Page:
During a lifetime, we encounter endless clashes of interests, agendas, and statuses of power. In order to manage the flow, people tend to simplify these into coherent, understandable frames. These frames are built upon our perspectives, and serve as instruments we use to package our power of authority over the other person or party in a given situation or conflict.
In circumstances of negotiations, each party frames its own perception. A conflict arises as to who’s going to resolve with its upper hand. Both sides try to convince and manipulate the other party and their frames collide. Frames do not coexist or blend. Frames compete and one or the other gains control. Only one frame survives and the other is being absorbed. Eventually, the stronger one will govern the interaction and dominate the other one.
This process is actually called reframing, a semantic tactic we’re taking deliberately or unconsciously of gaining competence in every social encounter. Reframing is conducted by the patterns of the messages transferred, by linguistic cues, and by social signaling. Imagine you are taking a stance and in response the other disputant lowers her voice, saying to you “Look, you are right, but you don’t have the whole picture”. This person is signaling to you that they “control the frame”, they are more socially competent and therefore have the upper hand in this situation.
When negotiating, reframing stands as a tool for persuasion, using semantic and pragmatic means to turn things around. The agenda of the persuaded side isn’t explicitly called off, but it is absorbed within the other’s side frame. That is known as the tactic of “Big-Picture reframing”. One type of reframing happens when one side drops the current frame by setting a new frame of discussion and turning the former one irrelevant. Another type of reframing is Time-Framing. The dominant side calls off the whole discussion by posing a hard stop on it. “I see what you mean but I have to finish in like two minutes. What’s the next step?”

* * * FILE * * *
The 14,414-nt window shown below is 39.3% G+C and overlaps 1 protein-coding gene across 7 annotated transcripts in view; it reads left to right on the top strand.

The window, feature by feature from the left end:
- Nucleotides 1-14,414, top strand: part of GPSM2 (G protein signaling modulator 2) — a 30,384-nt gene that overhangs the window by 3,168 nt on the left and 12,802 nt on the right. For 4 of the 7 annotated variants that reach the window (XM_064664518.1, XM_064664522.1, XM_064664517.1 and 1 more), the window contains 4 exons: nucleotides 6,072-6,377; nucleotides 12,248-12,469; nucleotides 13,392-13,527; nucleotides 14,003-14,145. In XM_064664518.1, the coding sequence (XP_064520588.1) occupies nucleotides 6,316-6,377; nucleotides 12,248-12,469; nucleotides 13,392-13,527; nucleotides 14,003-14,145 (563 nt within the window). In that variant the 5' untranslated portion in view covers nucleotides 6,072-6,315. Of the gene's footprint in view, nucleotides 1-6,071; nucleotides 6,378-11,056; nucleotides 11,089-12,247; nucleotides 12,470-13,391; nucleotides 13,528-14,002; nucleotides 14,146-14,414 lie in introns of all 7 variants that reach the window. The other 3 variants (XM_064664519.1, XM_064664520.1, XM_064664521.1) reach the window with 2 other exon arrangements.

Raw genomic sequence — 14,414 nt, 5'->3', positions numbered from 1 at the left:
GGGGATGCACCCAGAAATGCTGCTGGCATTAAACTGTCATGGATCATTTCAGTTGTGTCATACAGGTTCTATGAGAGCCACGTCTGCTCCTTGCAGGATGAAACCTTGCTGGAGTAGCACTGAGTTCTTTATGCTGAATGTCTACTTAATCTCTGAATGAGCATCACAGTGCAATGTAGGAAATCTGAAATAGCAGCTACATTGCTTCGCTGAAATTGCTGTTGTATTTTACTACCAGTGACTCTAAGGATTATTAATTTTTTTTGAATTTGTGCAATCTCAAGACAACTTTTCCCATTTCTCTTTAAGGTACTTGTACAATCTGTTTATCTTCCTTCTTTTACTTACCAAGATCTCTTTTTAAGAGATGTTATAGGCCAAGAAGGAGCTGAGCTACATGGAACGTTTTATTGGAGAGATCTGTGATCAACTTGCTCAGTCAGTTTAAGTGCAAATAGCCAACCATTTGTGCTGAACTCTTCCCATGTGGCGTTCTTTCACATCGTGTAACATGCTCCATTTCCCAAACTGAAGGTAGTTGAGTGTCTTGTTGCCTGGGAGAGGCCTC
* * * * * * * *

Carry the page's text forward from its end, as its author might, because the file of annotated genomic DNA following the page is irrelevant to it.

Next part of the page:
Many different methods of reframing can be found in the context of deal-making. One tactic is “Prize Reframing” – raising the perceived value of the offer by making it seem rare or in high demand, unlike any other commodity. In the circumstance of selling, the seller reframes the deal as an unordinary one-time offer and thereby displays a more valuable opportunity or product. With that, reframing the deal’s conditions as “one time” can help raise the attractiveness of the offering (just $3 a day, or $15 a week for Christmas) but at the same time may commoditize the product. High end products or services rarely have “special deals”.
Framing and reframing attempts are inherent to every non-commodity business deal you’ll ever be involved in. If you’re the buyer and your frame loses, you’re more likely to buy, or at the very least respect the seller, seeing him/her as a domain expert. If you’re the seller and you lost the frame while speaking about your own domain, you’re in great risk of losing the deal. Win the frame war, close the deal.